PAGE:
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Probate & Trustee

These notices are there to announce the death of an individual and inform people when a deceased person’s estate is being distributed to beneficiaries, according to the Trustees Act of 1925.

This gives creditors an opportunity to claim back any money or property they are owed before the estate is distributed.

Notices, which must be placed by the executor of the estate (often placed by a solicitor acting on their behalf), should be advertised in the area where the deceased lived. It is also advised to advertise in any other areas relevant to the deceased person’s life or business.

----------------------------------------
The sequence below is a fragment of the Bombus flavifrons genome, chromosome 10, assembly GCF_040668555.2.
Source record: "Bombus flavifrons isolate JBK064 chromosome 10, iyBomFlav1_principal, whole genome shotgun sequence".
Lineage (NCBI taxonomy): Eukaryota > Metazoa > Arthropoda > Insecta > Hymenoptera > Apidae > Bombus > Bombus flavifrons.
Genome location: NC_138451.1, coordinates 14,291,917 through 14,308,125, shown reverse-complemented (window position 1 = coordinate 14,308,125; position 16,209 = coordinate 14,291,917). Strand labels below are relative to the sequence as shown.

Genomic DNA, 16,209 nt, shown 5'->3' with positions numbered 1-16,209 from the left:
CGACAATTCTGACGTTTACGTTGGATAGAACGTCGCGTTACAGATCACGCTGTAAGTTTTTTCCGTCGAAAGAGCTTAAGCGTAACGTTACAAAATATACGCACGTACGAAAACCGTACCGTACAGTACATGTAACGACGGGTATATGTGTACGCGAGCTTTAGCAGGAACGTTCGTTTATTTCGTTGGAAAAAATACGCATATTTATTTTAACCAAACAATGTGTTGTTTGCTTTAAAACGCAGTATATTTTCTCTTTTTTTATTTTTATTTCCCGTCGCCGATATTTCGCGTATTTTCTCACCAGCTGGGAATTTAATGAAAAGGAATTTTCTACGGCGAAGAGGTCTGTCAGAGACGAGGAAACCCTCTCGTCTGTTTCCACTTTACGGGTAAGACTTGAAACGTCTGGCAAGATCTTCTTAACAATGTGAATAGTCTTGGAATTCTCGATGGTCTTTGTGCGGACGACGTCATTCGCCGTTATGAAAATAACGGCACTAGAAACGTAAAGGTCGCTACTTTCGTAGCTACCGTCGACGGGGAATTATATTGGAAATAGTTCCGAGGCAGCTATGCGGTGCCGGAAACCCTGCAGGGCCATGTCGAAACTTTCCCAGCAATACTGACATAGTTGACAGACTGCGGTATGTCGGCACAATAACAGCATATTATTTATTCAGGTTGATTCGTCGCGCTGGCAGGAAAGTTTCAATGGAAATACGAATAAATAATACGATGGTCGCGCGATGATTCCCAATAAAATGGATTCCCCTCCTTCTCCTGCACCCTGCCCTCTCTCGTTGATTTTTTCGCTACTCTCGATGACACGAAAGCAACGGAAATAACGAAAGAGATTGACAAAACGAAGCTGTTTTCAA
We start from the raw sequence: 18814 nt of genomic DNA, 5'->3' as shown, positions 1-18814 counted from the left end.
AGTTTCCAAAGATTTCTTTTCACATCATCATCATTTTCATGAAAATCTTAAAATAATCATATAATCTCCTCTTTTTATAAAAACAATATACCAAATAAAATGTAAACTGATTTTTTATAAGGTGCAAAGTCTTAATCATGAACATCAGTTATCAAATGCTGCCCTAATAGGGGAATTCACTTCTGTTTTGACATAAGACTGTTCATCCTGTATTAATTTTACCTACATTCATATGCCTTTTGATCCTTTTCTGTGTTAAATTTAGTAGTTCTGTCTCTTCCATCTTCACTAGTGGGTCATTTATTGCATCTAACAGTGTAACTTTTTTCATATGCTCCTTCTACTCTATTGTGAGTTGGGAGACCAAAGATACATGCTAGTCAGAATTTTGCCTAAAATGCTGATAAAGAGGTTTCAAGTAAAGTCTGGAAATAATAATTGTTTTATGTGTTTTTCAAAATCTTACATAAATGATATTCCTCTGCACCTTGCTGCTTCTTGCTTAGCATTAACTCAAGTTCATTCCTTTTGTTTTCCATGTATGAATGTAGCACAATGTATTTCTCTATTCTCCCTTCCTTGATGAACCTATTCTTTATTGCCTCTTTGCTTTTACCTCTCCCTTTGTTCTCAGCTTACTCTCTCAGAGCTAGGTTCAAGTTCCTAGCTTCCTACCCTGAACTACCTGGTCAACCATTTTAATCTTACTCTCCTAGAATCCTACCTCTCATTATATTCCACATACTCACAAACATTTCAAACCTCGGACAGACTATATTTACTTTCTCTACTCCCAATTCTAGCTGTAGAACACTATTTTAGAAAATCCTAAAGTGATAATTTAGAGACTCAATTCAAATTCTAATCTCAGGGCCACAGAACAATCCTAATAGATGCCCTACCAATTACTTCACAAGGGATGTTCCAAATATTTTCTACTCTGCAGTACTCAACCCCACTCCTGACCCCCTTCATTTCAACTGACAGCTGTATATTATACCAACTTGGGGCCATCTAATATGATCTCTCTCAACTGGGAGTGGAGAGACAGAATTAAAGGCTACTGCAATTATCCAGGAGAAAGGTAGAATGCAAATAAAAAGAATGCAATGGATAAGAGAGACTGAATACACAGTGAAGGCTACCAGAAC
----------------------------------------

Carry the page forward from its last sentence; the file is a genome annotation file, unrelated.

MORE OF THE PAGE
The notice gives people a timeframe, usually two months and one day, to make a claim on the estate. The deadline will be contained in the notice.

There is no legal requirement to place a notice, known as a Section 27. However, doing so means the personal representative cannot be later held personally liable if a claim is made further down the line.

If no creditors come forward within the stated timescale, the estate will be distributed according to the deceased’s last will and testament.

Anybody placing a notice will be asked to provide paperwork such as a death certificate or a grant of probate.

Details of how to register a claim against an estate will be included in the notice.

Further details of probate and trustee legislation is available at

You can find probate notices in your area by using the simple Public Notice Portal map and search facilities.

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